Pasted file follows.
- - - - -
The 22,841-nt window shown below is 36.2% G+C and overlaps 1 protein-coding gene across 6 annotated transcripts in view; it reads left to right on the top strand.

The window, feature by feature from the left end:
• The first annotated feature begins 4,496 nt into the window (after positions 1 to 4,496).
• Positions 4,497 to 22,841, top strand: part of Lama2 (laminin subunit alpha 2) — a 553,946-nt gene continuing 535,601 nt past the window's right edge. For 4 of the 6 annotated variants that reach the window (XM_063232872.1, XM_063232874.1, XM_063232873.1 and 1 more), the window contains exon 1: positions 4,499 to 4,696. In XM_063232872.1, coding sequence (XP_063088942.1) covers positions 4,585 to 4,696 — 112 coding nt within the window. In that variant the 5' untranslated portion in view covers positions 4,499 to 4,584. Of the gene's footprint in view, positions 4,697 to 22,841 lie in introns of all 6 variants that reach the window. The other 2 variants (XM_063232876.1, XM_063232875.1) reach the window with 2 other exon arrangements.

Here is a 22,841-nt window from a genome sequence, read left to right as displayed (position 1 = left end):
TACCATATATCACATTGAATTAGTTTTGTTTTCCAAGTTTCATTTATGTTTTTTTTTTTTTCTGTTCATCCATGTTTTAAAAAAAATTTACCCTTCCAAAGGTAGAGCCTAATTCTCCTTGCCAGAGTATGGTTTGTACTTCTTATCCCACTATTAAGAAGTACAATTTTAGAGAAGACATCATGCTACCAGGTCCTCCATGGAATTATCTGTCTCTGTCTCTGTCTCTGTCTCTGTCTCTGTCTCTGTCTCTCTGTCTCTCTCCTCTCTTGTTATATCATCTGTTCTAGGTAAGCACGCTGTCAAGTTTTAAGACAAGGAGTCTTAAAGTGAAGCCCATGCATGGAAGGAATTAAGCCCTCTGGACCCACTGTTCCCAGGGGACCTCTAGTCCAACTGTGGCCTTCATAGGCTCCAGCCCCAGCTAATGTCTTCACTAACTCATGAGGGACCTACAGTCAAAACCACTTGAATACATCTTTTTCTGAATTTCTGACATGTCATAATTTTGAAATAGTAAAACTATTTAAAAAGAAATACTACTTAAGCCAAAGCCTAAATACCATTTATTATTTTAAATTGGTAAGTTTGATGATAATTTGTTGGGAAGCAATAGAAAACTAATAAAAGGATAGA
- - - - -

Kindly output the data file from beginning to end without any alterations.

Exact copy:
The 22,841-nt window shown below is 36.2% G+C and overlaps 1 protein-coding gene across 6 annotated transcripts in view; it reads left to right on the top strand.

The window, feature by feature from the left end:
• The first annotated feature begins 4,496 nt into the window (after positions 1 to 4,496).
• Positions 4,497 to 22,841, top strand: part of Lama2 (laminin subunit alpha 2) — a 553,946-nt gene continuing 535,601 nt past the window's right edge. For 4 of the 6 annotated variants that reach the window (XM_063232872.1, XM_063232874.1, XM_063232873.1 and 1 more), the window contains exon 1: positions 4,499 to 4,696. In XM_063232872.1, coding sequence (XP_063088942.1) covers positions 4,585 to 4,696 — 112 coding nt within the window. In that variant the 5' untranslated portion in view covers positions 4,499 to 4,584. Of the gene's footprint in view, positions 4,697 to 22,841 lie in introns of all 6 variants that reach the window. The other 2 variants (XM_063232876.1, XM_063232875.1) reach the window with 2 other exon arrangements.

Here is a 22,841-nt window from a genome sequence, read left to right as displayed (position 1 = left end):
TACCATATATCACATTGAATTAGTTTTGTTTTCCAAGTTTCATTTATGTTTTTTTTTTTTTCTGTTCATCCATGTTTTAAAAAAAATTTACCCTTCCAAAGGTAGAGCCTAATTCTCCTTGCCAGAGTATGGTTTGTACTTCTTATCCCACTATTAAGAAGTACAATTTTAGAGAAGACATCATGCTACCAGGTCCTCCATGGAATTATCTGTCTCTGTCTCTGTCTCTGTCTCTGTCTCTGTCTCTGTCTCTCTGTCTCTCTCCTCTCTTGTTATATCATCTGTTCTAGGTAAGCACGCTGTCAAGTTTTAAGACAAGGAGTCTTAAAGTGAAGCCCATGCATGGAAGGAATTAAGCCCTCTGGACCCACTGTTCCCAGGGGACCTCTAGTCCAACTGTGGCCTTCATAGGCTCCAGCCCCAGCTAATGTCTTCACTAACTCATGAGGGACCTACAGTCAAAACCACTTGAATACATCTTTTTCTGAATTTCTGACATGTCATAATTTTGAAATAGTAAAACTATTTAAAAAGAAATACTACTTAAGCCAAAGCCTAAATACCATTTATTATTTTAAATTGGTAAGTTTGATGATAATTTGTTGGGAAGCAATAGAAAACTAATAAAAGGATAGA